Carleton students council bans 'anti-choice' activity

Carleton University student groups that want to debate abortion rights will not be able to receive money or recognition from the students council.

Student groups at Ottawa's Carleton University that want toquestion abortion rights will not be able toreceive money or recognition from thestudents council.

TheCarletonUniversityStudents' Association (CUSA)voted in favour of a controversial change to its discrimination policythatrequires that"no CUSA resources, space, recognition or funding" be allocated for anti-abortion activities or displays.

The wording of the motion:

"CUSA further affirms that actions such as any campaign, distribution, solicitation, lobbying effort, display, event, etc., that seeks to limit or remove a woman's right to choose her options in the case of pregnancy will not be supported. As such, no CUSA resources, space, recognition or funding will be allocated for this purpose."

The decision came after a five-hour debate in a meeting attended by more than 150 students and supervised by two security guards.

The motion was tabled after astudent anti-abortion club, Carleton Lifeline,held an on-campusdebate on abortion—an emotionally chargedsubject— in October. Some women's groups complained that female students were harassed during the debate.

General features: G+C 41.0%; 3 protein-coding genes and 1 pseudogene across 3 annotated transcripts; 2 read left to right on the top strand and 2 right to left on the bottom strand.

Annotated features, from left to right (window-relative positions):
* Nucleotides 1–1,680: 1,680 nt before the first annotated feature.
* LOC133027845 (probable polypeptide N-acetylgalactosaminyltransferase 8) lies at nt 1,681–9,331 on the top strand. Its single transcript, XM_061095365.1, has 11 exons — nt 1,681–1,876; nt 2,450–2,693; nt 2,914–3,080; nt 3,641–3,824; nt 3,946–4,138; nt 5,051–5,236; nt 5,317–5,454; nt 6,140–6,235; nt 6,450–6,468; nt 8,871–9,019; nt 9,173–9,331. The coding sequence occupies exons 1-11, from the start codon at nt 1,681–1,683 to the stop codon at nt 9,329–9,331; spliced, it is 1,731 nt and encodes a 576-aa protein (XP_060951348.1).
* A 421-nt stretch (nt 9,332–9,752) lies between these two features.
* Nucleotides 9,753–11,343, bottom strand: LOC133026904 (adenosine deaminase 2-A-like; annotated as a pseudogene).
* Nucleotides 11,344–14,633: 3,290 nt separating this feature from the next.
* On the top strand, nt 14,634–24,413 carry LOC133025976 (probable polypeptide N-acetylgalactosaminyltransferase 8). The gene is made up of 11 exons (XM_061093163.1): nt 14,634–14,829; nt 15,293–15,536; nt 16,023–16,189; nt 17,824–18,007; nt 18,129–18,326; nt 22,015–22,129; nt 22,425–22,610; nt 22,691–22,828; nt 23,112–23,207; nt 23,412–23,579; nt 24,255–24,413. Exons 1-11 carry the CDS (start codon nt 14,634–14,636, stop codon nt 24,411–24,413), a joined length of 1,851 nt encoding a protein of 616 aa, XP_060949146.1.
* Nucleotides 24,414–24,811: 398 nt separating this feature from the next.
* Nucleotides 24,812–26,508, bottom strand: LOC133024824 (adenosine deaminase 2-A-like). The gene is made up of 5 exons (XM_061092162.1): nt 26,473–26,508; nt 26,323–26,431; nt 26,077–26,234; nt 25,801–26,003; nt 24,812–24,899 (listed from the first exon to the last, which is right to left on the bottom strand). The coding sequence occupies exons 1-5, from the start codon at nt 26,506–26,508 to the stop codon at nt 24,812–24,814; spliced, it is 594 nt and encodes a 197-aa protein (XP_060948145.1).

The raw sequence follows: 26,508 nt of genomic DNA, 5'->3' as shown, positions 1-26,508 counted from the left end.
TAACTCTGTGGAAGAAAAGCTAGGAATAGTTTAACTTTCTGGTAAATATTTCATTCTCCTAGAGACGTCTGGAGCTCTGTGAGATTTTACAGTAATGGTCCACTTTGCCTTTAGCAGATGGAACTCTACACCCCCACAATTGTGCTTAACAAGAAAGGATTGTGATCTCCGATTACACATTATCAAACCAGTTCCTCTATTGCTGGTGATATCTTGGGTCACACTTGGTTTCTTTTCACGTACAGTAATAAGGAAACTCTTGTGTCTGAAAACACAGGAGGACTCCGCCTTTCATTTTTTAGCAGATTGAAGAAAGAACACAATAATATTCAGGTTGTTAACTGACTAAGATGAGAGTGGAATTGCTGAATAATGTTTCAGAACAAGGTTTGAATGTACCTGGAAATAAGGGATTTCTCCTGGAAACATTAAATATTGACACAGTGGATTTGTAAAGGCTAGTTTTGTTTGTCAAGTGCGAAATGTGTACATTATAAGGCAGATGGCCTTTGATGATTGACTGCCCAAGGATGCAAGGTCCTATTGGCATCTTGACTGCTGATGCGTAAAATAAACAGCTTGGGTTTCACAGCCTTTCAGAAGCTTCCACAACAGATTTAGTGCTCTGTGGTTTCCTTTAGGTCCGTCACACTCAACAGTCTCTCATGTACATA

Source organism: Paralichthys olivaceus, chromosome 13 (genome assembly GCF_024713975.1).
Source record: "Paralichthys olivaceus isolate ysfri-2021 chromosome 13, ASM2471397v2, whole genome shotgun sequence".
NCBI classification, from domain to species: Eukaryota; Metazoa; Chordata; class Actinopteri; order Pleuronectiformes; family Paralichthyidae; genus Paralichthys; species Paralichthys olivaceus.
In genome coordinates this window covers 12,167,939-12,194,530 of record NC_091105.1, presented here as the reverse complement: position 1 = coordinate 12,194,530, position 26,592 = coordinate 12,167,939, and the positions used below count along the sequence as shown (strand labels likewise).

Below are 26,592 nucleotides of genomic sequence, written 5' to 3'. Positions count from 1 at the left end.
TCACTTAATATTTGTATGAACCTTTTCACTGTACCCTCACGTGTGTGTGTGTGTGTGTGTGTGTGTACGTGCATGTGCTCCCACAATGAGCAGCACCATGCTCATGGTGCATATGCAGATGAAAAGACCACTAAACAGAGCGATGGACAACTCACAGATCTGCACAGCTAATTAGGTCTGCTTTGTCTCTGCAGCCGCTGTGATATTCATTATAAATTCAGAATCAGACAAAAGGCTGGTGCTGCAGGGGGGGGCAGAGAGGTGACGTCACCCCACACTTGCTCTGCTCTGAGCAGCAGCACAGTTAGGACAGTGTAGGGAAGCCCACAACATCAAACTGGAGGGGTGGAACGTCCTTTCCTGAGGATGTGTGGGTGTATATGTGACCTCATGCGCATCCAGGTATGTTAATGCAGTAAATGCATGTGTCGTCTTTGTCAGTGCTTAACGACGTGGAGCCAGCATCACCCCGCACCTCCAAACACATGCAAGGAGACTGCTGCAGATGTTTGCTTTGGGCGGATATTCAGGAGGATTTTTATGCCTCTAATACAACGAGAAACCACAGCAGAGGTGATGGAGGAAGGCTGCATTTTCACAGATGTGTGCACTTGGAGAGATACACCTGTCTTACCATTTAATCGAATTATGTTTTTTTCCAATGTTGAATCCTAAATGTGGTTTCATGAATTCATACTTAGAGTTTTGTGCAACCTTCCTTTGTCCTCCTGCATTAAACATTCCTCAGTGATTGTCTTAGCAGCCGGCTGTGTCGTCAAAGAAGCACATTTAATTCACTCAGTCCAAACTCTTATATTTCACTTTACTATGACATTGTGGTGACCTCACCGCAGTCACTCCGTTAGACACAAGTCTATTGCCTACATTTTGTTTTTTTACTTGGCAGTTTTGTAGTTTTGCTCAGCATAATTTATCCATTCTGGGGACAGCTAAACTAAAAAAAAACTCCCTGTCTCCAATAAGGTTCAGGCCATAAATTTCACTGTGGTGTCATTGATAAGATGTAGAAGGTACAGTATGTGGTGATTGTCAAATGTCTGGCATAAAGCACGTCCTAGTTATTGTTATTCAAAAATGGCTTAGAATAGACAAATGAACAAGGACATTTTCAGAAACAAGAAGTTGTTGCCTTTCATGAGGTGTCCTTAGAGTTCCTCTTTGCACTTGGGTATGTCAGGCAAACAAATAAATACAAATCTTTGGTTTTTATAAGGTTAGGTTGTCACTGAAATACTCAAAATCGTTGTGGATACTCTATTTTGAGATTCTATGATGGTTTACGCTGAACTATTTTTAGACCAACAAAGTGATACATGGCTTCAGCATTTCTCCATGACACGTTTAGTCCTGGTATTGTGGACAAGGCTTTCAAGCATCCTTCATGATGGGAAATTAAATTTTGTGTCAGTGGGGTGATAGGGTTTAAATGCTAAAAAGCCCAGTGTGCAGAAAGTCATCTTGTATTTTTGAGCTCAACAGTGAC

HowCUSA votedon the motion:
No 6
Abstained 1

Council executives argued that campaigning to criminalize abortion, which has been legal in Canada for more thantwo decades, discriminates againstwomen.

Some students agreed, including graduate student John Baglow, who spoke in favour of the motion.

"This campus is supposed to be about human rights, diversity, mutual respect," Baglow said. "Well, there isn't respect when you want to throw women into jail for choosing abortion."

Stifle debate on campus?

But Adam Coombs, head of the Carleton University Debating Society, argued the motion will stifle debate on campus.

"You're preventing groups from organizing and assembling and effectively lobbying their particular view, which does limit their freedom of speech," he said.

Former student David MacDonaldgave a personal story —about how he and his girlfriend decided 20 years ago that she would have an abortion.

"It was the worst mistake I ever made and she would say the same thing," he said. "And there was no voice on campus to represent that."

Meanwhile, some students asked what the motion would mean for religious groups on campus.

Council executives responded that those groups won't be affected because while the groups might include members who hold "anti-choice" views, limiting the right to choose an abortion is not the groups'main focus.

Isaac Cockburn, the council's vice-president of student issues, said religious groups have existed on campus in a "harmonious way" for over 30 years, and that should assure them that the new motion will not oust them from campus.

After the meeting, Carleton University issued a news release, stating the university "has always been committed to the free expression of ideas in an open and respectful way," and that groups that aren't recognized by CUSA will still have the opportunity to book space on campus that is not controlled by the student council.